Newspaper reporters found Elsie Schuenemann and her mother weaving Christmas garlands that came from the splintered trees recovered by Wisconsin residents on the lake's shoreline. Facing destitution, they sold the garlands to the public. Every dollar the family possessed had been tied up in the Rouse Simmons and its ill-fated cargo. The Chicago Inter-Ocean newspaper, with help from the Lake Seaman's Union, organized an emergency relief fund for the family.
Elsie told the newspaper reporters, "I am going to attempt to carry on father's Christmas tree business. I will get friends to help me and send trees by rail to Chicago and sell them from the foot of Clark Street. Ever since I was a little girl, Papa has sold them there, and lots and lots of people never think of going anywhere else for their trees."
As a sales location for the trees, W.C. Holmes Shipping, for whom Schuenemann had operated a vessel in his younger days, offered the family the use of a schooner, the Oneida. It was moored at the Clark Street Bridge where the Rouse Simmons had rested for years and after the Rouse Simmons disaster, the new ship was filled with trees each year and the cherished Christmas tradition was unbroken.
Meanwhile, in 1912, the search for clues and survivors from the Rouse Simmons continued. The U.S. Treasury Department offered the use of one of their cutters to search the small islands of Lake Michigan for any sign of the small ship. The hopes and prayers of the families of the crew and passengers went with the cutter, but those hopes quickly faded.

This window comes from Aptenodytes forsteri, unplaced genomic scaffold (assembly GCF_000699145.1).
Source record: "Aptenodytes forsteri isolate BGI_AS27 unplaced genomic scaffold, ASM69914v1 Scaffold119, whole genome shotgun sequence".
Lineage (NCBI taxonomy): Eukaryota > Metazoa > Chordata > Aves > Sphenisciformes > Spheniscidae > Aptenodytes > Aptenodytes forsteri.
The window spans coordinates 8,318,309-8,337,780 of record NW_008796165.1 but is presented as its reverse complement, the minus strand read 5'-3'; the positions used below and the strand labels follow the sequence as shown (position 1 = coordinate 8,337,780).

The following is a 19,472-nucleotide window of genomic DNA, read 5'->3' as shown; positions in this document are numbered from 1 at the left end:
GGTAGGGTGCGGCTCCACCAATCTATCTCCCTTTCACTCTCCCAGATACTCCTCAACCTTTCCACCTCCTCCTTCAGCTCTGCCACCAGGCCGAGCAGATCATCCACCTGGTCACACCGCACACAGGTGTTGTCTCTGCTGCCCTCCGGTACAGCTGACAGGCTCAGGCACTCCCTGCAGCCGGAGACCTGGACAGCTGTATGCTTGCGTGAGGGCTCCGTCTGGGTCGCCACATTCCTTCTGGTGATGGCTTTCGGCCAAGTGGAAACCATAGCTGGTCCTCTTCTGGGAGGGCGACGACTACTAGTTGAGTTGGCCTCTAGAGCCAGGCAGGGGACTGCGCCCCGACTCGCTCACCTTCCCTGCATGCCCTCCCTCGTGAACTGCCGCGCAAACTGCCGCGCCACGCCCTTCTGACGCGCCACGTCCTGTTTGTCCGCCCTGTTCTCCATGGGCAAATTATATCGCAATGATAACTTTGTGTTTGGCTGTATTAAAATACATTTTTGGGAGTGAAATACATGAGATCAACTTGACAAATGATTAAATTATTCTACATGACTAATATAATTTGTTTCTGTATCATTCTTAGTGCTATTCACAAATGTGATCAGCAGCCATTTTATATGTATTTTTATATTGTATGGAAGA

No sign of the men were found, but two bottle messages were reportedly recovered. The first was found on a beach at Sheboygan, Wisconsin, on December 13, 1912. It read, "Friday. Everybody goodbye. I guess we are all through. Sea washed over our deck load Tuesday. During the night, the small boat washed over. Ingvald and Steve fell overboard on Thursday. God help us. Herman Schuenemann." Ingvald Newhouse was a deck hand taken on board just before sailing and Stephen Nelson was the first mate and son of Captain Charles Nelson, who was also lost.
The second bottle note, this one written by Captain Nelson, was found years later, in 1927. It read, "These lines were written at 10:30 p.m. Schooner R.S. ready to go down about 20 miles southeast of Two Rivers Point, between 15 and 20 miles off shore. All hands lashed to one line. Goodbye."
From time to time, other curious artifacts, including a human skull believed to have come from the "Christmas Tree Ship," were washed up along beaches or snagged in fishermen's nets. On April 23, 1924, Captain Schuenemann's wallet, containing business cards and newspapers clippings, was recovered at Two Rivers Point. But the final location of the Rouse Simmons remained a mystery until October 1971. A diver named G. Kent Bellrichard of Milwaukee found the remarkably preserved wreck under 180 feet of water off the coast of Two Rivers.
As to the fate of the rest of the Schuenemann family, Elsie made good on her promise to continue the tradition of the "Christmas Tree Ship." They maintained the tree lot at the Clark Street Bridge every holiday season until 1933, bringing happiness to thousands of Chicago families every year.